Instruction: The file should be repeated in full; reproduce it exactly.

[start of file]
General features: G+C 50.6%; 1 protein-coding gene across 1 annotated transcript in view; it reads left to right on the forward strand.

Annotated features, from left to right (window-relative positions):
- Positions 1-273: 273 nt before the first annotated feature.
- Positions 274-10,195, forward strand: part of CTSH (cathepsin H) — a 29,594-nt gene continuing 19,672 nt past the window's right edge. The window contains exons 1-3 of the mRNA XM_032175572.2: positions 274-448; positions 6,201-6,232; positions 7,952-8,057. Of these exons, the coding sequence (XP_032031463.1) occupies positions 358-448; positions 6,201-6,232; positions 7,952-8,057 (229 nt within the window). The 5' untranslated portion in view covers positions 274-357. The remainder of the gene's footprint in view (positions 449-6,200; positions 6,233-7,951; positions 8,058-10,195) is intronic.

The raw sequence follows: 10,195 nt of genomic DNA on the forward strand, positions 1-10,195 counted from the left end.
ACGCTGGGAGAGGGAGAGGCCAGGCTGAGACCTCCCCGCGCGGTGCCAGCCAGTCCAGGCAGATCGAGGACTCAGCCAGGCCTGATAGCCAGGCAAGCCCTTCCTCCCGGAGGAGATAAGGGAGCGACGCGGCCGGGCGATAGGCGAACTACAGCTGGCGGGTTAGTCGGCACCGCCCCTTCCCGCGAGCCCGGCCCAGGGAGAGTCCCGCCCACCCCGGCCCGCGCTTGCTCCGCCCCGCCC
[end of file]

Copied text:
General features: G+C 50.6%; 1 protein-coding gene across 1 annotated transcript in view; it reads left to right on the forward strand.

Annotated features, from left to right (window-relative positions):
- Positions 1-273: 273 nt before the first annotated feature.
- Positions 274-10,195, forward strand: part of CTSH (cathepsin H) — a 29,594-nt gene continuing 19,672 nt past the window's right edge. The window contains exons 1-3 of the mRNA XM_032175572.2: positions 274-448; positions 6,201-6,232; positions 7,952-8,057. Of these exons, the coding sequence (XP_032031463.1) occupies positions 358-448; positions 6,201-6,232; positions 7,952-8,057 (229 nt within the window). The 5' untranslated portion in view covers positions 274-357. The remainder of the gene's footprint in view (positions 449-6,200; positions 6,233-7,951; positions 8,058-10,195) is intronic.

The raw sequence follows: 10,195 nt of genomic DNA on the forward strand, positions 1-10,195 counted from the left end.
ACGCTGGGAGAGGGAGAGGCCAGGCTGAGACCTCCCCGCGCGGTGCCAGCCAGTCCAGGCAGATCGAGGACTCAGCCAGGCCTGATAGCCAGGCAAGCCCTTCCTCCCGGAGGAGATAAGGGAGCGACGCGGCCGGGCGATAGGCGAACTACAGCTGGCGGGTTAGTCGGCACCGCCCCTTCCCGCGAGCCCGGCCCAGGGAGAGTCCCGCCCACCCCGGCCCGCGCTTGCTCCGCCCCGCCC